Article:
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Yum Wrap – Irregular musings on film, art and media

London, UK September 25th 2023 – Come Home Journal #35

A reckoning of the journey (turas) to tour Dancing Shadows in Ireland, a retrospective of my film works as part of the Come Home project.

“I didn’t call my father. Instead I thought about my aunt. I hadn’t thought about her for a long time. But I imagined Marla bursting into the room, restarting my mother the way she used to restart old cars. I imagined my aunt punching the doctors who failed us. I imagined my aunt flying into the side of the building and bursting in through the window in a spangle of broken glass, her eyes flashing like rubies, her dragonish scales a brilliant contrast to the thin hospital light, her muscles rippling across her flexible frame. An astonishment of light and heat and violent intellect.”

Kelly Barnhill, When Women Were Dragons

The trouble at Heathrow was unnerving. How long can one hold a toilet visit at bay? On the plane from Belfast to London I’d held on. The toilets were in constant demand and it was a short flight compared to the others I had taken. So I was first off. There’s no one faster than a women who needs the loo. So I was one of the first to the locked door into the terminal. The people behind me stretched from the door across the glass walkway to those still stuck on the plane.

Someone uttered the immortal words ‘it won’t take long’ and at that point I knew we were doomed. Sometime later, was it 5, 20, or 45mins, I could hold no longer. I walk-ran back along the crowded walkway aiming for the plane toilet.”You’re going the wrong way” some male comedian said to me in my red faced rush. “I’m flying us out of here” I replied. My line got a much bigger laugh.

Then onto the train to Paddington and another to Reading. Aunty Phil and I dance around the station in opposite directions until we find each other. “This isn’t the south side darling.” She drives me to see Aunty Margaret and Uncle Michel. He has prepared a huge dinner and the four of us eat and laugh into the night. What terrifically wild and fabulous conversations. These three have an easy familial connection. They finish each others sentences, listen intently and ask the deep questions that allow us to skip the tiny pointless politeness of small talk. They ask about news issues from my country that have been splashed around the world. My opinions aren’t comfortable for them but they don’t try to change them.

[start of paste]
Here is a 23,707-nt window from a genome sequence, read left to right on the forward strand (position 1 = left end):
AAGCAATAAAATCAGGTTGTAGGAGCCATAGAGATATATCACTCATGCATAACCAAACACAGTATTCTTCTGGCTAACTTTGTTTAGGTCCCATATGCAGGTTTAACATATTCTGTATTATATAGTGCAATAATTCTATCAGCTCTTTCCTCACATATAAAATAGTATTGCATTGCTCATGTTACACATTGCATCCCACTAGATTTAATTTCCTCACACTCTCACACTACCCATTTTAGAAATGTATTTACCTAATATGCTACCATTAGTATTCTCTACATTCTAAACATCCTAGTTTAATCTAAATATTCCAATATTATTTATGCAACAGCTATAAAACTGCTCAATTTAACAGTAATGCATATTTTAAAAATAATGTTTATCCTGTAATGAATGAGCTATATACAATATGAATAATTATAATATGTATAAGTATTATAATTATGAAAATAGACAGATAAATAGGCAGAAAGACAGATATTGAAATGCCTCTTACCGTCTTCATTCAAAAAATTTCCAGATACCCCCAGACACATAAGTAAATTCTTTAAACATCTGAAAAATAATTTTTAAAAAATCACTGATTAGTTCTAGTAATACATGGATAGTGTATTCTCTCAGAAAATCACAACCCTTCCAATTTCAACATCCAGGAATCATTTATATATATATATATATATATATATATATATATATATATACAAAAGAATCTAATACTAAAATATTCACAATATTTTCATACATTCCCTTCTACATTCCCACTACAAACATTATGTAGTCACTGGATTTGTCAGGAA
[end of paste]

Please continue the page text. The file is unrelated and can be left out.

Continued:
Tread lightly, she is near
Under the snow
Speak gently, she can hear
The daisies grow.


Oscar Wilde

The following day Aunty Phil takes me for a walk around Reading and a cup of tea. We see a Banksy on the wall behind the prison that caged Oscar Wilde. Ironically this ephemeral work has been put behind perspex, behind temporary fencing and guard rail. The work itself is about freedom. Uncle Michel had told me Aunty Phil had ‘poo-pooed’ it, though she says to me she doesn’t mind it. She tells me with a mischievous glint that sometimes she just likes to be bloody-minded.

I see and hear my mother that day. And the bloody-mindedness has passed down to all of we girls, along with the awful condition of being able to hear the grass grow. Not as much fun as you’d think.

Later I walk in the woods with the aunties. They stride out, talk all the way, don’t take a breath, pick wildflowers, avoid runners and talk about mushrooms!

When I peer into this photograph I see mum just up ahead.



IMAGE CREDIT: Aunty Phil at the Abbey by Erin M McCuskey

Image journal Collection – Ireland –  Flickr Album – Album – London

1 Comment

  1. Sarah Prynn

    yep, you have captured the trio perfectly, both in photos and words. Love it.


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